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1515art

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Everything posted by 1515art

  1. You did good keeping your cool, I had a friend here in the US ask me to make some green ware for a book he was writing about his memories growing up in China, he’s a ceramic artist but was unable to make the traditional everyday life pieces that needed to be thrown. I later found out he sold the work at auction in China and took credit for the work I did as his own, I was pissed off but let it go although you can bet it won’t happen again with him.
  2. Tx, I’m having a hard time warming up to them actually these are not glazes that I picked ou and while I think they are OK my eye wants to focus on any defect. Eventually I’ll adjust, the cream colored vessel has a nice silky texture, although I’d prefer slightly more distinct iron specks.
  3. 1515art

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    Dh, really beautiful glaze combination it complements your forms nicely.
  4. I’ve done it many times with mostly positive results, the difficulty is getting a sufficient enough layer of new glaze material to stick to the previously glazed vetrified piece. I’ve never used hair spray although have read it can help the glaze to adheare, if the piece is small enough I’ll put it in the microwave for a minute or two that will do 2 things , heat the surface a little and neutralize some of the surface oil from things like oil transferred from skin contact. Otherwise I’ll heat it with an electric heat gun, Then work quickly while the piece is warm. Use a loaded brush, a soft touch and try to avoid going over areas a second time as repeated brush strokes will begin to work against you. You will have to practice a little to get the feel, luckily if it fails to apply like you like it’s very easy to rinse off the newly applied glaze and start over.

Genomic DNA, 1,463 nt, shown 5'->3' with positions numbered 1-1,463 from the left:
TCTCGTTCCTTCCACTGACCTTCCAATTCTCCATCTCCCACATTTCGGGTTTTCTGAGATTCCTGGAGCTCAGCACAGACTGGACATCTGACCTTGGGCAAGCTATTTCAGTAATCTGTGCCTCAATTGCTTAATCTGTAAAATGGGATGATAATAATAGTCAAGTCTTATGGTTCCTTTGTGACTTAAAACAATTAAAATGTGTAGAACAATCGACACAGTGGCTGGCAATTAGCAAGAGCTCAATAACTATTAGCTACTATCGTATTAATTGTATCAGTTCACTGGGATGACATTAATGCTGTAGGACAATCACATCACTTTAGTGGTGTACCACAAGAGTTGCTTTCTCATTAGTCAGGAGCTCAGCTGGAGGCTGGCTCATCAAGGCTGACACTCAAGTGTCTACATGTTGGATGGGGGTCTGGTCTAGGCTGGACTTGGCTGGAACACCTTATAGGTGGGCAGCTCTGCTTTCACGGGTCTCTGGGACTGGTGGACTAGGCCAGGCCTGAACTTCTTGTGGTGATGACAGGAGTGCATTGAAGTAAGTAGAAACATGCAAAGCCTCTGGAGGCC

5. The chairs do not have casters the legs have flat pads on the bottoms.
  6. I have 3 of these and Pres is right, chair height is important I’m constantly adjusting the chair height depending on what operation. I like the chair high centering for better leverage then will adjust to a lower setting throwing so its easier to watch how the clay responds to my touch and trimming I’m usually sitting low again for me personally I can have more control and can better see the tool working.
  7. Specifically, I use an old camel,back bladder it has the bag (naturally), hose, valve, a hook to hang and a snip of the mouthpiece with a diagonal cutter makes the nozzle. Holds plenty of water and you have great control over the drip. If you have access to medical supplies an iv drip works too.
  8. I really like the idea of grinding wet to eliminate dust issues, I’ll have to pick up a suitable diamond abrasive wheel, I’ve glued wet sanding disks to old throwing bats but their useful life is short. I did lapidary work many years ago and we used a flat lap that didn’t seem much different than a wheel head with a 1” lip to dress the backside of polished stones a much more involved version of Hulks method. Sometimes I’ll chuck a finished piece on my giffen grip and hang a bag of water over the wheel head to provide a steady drip of water then use a diamond burr while spinning the ceramic ware on the wheel. Not the easiest way to go about finishing the bottoms, but if I’m not in production mode I’ve saved a few glaze disasters and am able to produce very clean edges with glazes that like/need to run and have smoothed bottoms with it.